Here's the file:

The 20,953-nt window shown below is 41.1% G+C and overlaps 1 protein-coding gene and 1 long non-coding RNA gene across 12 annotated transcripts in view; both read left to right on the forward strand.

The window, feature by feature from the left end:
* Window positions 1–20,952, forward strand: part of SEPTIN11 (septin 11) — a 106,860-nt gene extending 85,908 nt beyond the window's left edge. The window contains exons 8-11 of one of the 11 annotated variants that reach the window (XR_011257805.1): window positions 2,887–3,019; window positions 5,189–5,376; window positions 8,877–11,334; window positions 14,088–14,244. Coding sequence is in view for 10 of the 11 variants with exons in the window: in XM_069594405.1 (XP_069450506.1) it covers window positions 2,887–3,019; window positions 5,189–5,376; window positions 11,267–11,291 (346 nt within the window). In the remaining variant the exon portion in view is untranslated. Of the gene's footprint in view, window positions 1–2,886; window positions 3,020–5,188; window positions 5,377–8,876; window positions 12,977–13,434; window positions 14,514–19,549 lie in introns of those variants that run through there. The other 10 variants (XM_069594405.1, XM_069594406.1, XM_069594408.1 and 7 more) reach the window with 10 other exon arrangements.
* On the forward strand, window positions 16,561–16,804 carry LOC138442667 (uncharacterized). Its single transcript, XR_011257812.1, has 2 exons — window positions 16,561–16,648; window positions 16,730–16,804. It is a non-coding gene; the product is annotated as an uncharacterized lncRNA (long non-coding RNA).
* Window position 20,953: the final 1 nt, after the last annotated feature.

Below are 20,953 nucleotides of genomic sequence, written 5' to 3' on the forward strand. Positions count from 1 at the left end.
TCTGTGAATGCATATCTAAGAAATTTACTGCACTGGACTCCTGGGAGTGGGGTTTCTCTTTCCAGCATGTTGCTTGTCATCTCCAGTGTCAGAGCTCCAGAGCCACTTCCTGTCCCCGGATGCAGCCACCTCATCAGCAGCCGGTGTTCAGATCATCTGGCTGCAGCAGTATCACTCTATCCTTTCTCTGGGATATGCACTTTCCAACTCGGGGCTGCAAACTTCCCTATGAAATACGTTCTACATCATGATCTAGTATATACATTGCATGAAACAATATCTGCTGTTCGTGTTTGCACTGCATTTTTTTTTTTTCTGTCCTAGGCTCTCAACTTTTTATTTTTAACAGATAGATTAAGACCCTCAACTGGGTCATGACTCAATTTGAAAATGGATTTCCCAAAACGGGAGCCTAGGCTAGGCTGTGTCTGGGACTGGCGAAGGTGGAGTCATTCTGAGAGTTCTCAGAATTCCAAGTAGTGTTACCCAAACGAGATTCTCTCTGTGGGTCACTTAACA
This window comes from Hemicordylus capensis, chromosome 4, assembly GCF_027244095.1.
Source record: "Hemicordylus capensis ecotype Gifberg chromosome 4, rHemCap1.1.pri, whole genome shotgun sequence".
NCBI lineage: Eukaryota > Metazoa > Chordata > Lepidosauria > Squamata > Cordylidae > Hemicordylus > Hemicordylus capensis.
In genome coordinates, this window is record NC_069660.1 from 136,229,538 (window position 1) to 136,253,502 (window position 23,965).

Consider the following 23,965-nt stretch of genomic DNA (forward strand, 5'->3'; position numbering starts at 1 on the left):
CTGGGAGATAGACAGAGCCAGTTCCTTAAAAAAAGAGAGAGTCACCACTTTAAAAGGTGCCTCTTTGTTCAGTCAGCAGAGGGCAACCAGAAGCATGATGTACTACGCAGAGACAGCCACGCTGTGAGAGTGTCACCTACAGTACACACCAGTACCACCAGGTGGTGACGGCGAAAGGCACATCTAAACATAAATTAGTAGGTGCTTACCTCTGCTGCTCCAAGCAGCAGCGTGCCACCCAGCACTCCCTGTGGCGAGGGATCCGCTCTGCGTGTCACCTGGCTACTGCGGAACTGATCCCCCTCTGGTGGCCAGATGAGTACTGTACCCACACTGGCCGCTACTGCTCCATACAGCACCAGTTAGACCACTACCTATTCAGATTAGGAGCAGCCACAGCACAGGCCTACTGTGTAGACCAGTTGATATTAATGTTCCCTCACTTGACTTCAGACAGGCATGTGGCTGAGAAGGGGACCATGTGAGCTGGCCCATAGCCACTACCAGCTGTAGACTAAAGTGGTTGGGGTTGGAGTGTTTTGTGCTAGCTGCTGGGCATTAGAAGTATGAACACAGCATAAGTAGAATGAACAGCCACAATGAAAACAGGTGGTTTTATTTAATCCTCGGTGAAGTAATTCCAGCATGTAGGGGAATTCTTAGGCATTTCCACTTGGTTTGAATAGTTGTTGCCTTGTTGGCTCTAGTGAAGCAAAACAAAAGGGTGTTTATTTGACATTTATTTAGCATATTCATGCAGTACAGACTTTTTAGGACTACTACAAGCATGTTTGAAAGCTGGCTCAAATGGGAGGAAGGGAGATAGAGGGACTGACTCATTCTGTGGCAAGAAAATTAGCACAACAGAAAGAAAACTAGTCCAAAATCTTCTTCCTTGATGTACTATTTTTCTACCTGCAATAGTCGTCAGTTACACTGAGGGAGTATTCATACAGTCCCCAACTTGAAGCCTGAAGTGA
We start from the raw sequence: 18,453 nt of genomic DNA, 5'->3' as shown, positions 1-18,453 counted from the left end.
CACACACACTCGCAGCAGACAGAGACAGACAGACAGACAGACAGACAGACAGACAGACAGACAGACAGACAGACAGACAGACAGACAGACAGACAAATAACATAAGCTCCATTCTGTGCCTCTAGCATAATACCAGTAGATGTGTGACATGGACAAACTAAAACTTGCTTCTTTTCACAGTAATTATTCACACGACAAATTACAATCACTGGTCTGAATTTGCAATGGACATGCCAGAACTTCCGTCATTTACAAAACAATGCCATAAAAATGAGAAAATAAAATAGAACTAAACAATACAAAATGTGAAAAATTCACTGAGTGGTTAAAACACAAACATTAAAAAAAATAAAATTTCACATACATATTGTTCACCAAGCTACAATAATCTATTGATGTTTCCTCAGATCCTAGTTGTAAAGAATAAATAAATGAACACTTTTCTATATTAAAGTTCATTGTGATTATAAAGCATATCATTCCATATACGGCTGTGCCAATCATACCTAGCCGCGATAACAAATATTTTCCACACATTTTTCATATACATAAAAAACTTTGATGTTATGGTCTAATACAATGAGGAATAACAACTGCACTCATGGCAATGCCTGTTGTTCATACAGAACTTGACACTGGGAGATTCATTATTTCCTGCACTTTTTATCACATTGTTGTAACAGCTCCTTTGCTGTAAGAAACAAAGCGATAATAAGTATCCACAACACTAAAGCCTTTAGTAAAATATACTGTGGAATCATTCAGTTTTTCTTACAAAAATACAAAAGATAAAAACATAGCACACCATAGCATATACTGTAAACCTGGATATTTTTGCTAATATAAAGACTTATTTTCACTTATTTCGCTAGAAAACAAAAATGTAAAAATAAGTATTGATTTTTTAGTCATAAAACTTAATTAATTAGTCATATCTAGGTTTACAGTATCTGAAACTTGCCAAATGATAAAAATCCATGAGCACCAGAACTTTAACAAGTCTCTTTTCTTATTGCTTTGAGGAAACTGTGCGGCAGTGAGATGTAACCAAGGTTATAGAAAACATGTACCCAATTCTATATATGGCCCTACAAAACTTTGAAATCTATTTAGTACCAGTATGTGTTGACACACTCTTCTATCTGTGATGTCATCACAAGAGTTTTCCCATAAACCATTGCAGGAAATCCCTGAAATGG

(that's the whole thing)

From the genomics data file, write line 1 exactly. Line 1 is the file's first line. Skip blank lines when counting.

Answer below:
The 20,953-nt window shown below is 41.1% G+C and overlaps 1 protein-coding gene and 1 long non-coding RNA gene across 12 annotated transcripts in view; both read left to right on the forward strand.